This is the third in a series of posts I have written about Kentucky Crafted products for the kitchen and table. I truly love functional pieces of art, and the vessels for your food should reflect the work and care you put into the cooking process. If you want to use paper plates, then just serve up a bunch of Hot Pockets and Cheetos. Don’t go to the trouble of brining and basting a turkey if you’re just going to serve it in disposable aluminum bakeware. Good food deserves better than to be served on trash.
You’re probably thinking, “Well, that’s mighty judgmental. Not everyone has the time and energy to whip up a seven course meal to be served on fancy artisan-made trays. I have a life, and the holidays are a busy time!” And, you would be partially correct. Even though the holiday season starts before Halloween now, somehow actual holiday minutes and hours seem limited. I still say that’s no excuse. Even if the food you make is not worth topping with shaved truffles, you might be able to compensate with elegant Kentucky Crafted kitchen solutions. Replace your lack of time with an abundance of class. Great dinnerware isn’t just for the foodies. For example:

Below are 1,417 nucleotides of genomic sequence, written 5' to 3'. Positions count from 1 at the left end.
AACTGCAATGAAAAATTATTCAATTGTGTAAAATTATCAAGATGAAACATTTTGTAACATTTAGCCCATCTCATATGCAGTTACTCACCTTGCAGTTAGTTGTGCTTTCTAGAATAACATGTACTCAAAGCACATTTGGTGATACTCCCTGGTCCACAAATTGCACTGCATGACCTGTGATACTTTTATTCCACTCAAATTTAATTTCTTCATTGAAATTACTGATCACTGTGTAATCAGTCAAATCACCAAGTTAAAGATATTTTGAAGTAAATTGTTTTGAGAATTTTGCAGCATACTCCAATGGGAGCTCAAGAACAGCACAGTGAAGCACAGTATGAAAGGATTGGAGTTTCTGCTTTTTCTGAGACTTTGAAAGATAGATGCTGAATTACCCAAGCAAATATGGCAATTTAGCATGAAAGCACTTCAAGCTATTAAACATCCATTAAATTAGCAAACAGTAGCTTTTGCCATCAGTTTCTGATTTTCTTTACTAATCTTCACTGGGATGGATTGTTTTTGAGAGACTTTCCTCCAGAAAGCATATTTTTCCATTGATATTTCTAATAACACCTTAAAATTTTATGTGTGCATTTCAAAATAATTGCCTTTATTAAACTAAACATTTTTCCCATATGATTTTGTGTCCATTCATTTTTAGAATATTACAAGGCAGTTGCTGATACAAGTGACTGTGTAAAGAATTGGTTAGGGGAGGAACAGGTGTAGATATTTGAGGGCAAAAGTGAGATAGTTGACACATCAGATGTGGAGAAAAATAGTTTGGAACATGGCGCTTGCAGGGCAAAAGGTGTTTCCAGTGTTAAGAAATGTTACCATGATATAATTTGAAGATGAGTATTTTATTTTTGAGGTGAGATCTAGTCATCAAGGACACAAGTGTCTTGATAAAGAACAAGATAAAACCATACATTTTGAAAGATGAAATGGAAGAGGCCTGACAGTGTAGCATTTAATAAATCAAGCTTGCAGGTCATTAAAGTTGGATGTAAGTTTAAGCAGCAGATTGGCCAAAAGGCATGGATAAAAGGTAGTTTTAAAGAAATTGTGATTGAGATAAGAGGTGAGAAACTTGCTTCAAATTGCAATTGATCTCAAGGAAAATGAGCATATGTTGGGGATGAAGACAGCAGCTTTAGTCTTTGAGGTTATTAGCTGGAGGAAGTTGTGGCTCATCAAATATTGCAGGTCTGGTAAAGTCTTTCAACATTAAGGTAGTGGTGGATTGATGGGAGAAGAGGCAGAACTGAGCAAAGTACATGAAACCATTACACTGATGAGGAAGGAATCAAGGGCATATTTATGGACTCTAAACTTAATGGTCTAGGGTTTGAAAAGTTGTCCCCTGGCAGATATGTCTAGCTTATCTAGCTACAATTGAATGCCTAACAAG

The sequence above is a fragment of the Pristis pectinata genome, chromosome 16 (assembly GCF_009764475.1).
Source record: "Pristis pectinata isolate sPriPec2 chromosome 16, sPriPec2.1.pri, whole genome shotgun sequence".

At least pour the eggnog into a pitcher instead of implying that guests should drink it straight from the carton like a teenage boy looking for a midnight snack.
Take the premade, store-brand dinner rolls out of the bag and toss them in a basket.
They don’t know it’s a bagged salad, and you prove nothing by announcing it proudly.
We know you didn’t hand press the cider this morning or even bother to mull it, but put it in a decent mug.
Would it hurt you to drink wine from a bottle instead of a box for this special occasion?
If the extent of your culinary repertoire is chips and dip, then you should own a chip n’ dip set.
Happy holidays, and thanks for being a good sport. I hope you don’t mind me poking a little fun. The true spirit of the season is fellowship. We should be glad we’re rushing around to spend time with friends and family; that’s the good kind of busy! When you get that text message an hour before an impromptu gathering saying, “Come on over. No big deal. Just a few friends sharing laughs,” and all you have in the house is a half-eaten bag of grapes and a partial brick of cheddar cheese — if you have the right serving option available, you can fake-gourmet your way out of the awkwardness.
Sarah Schmitt, arts access director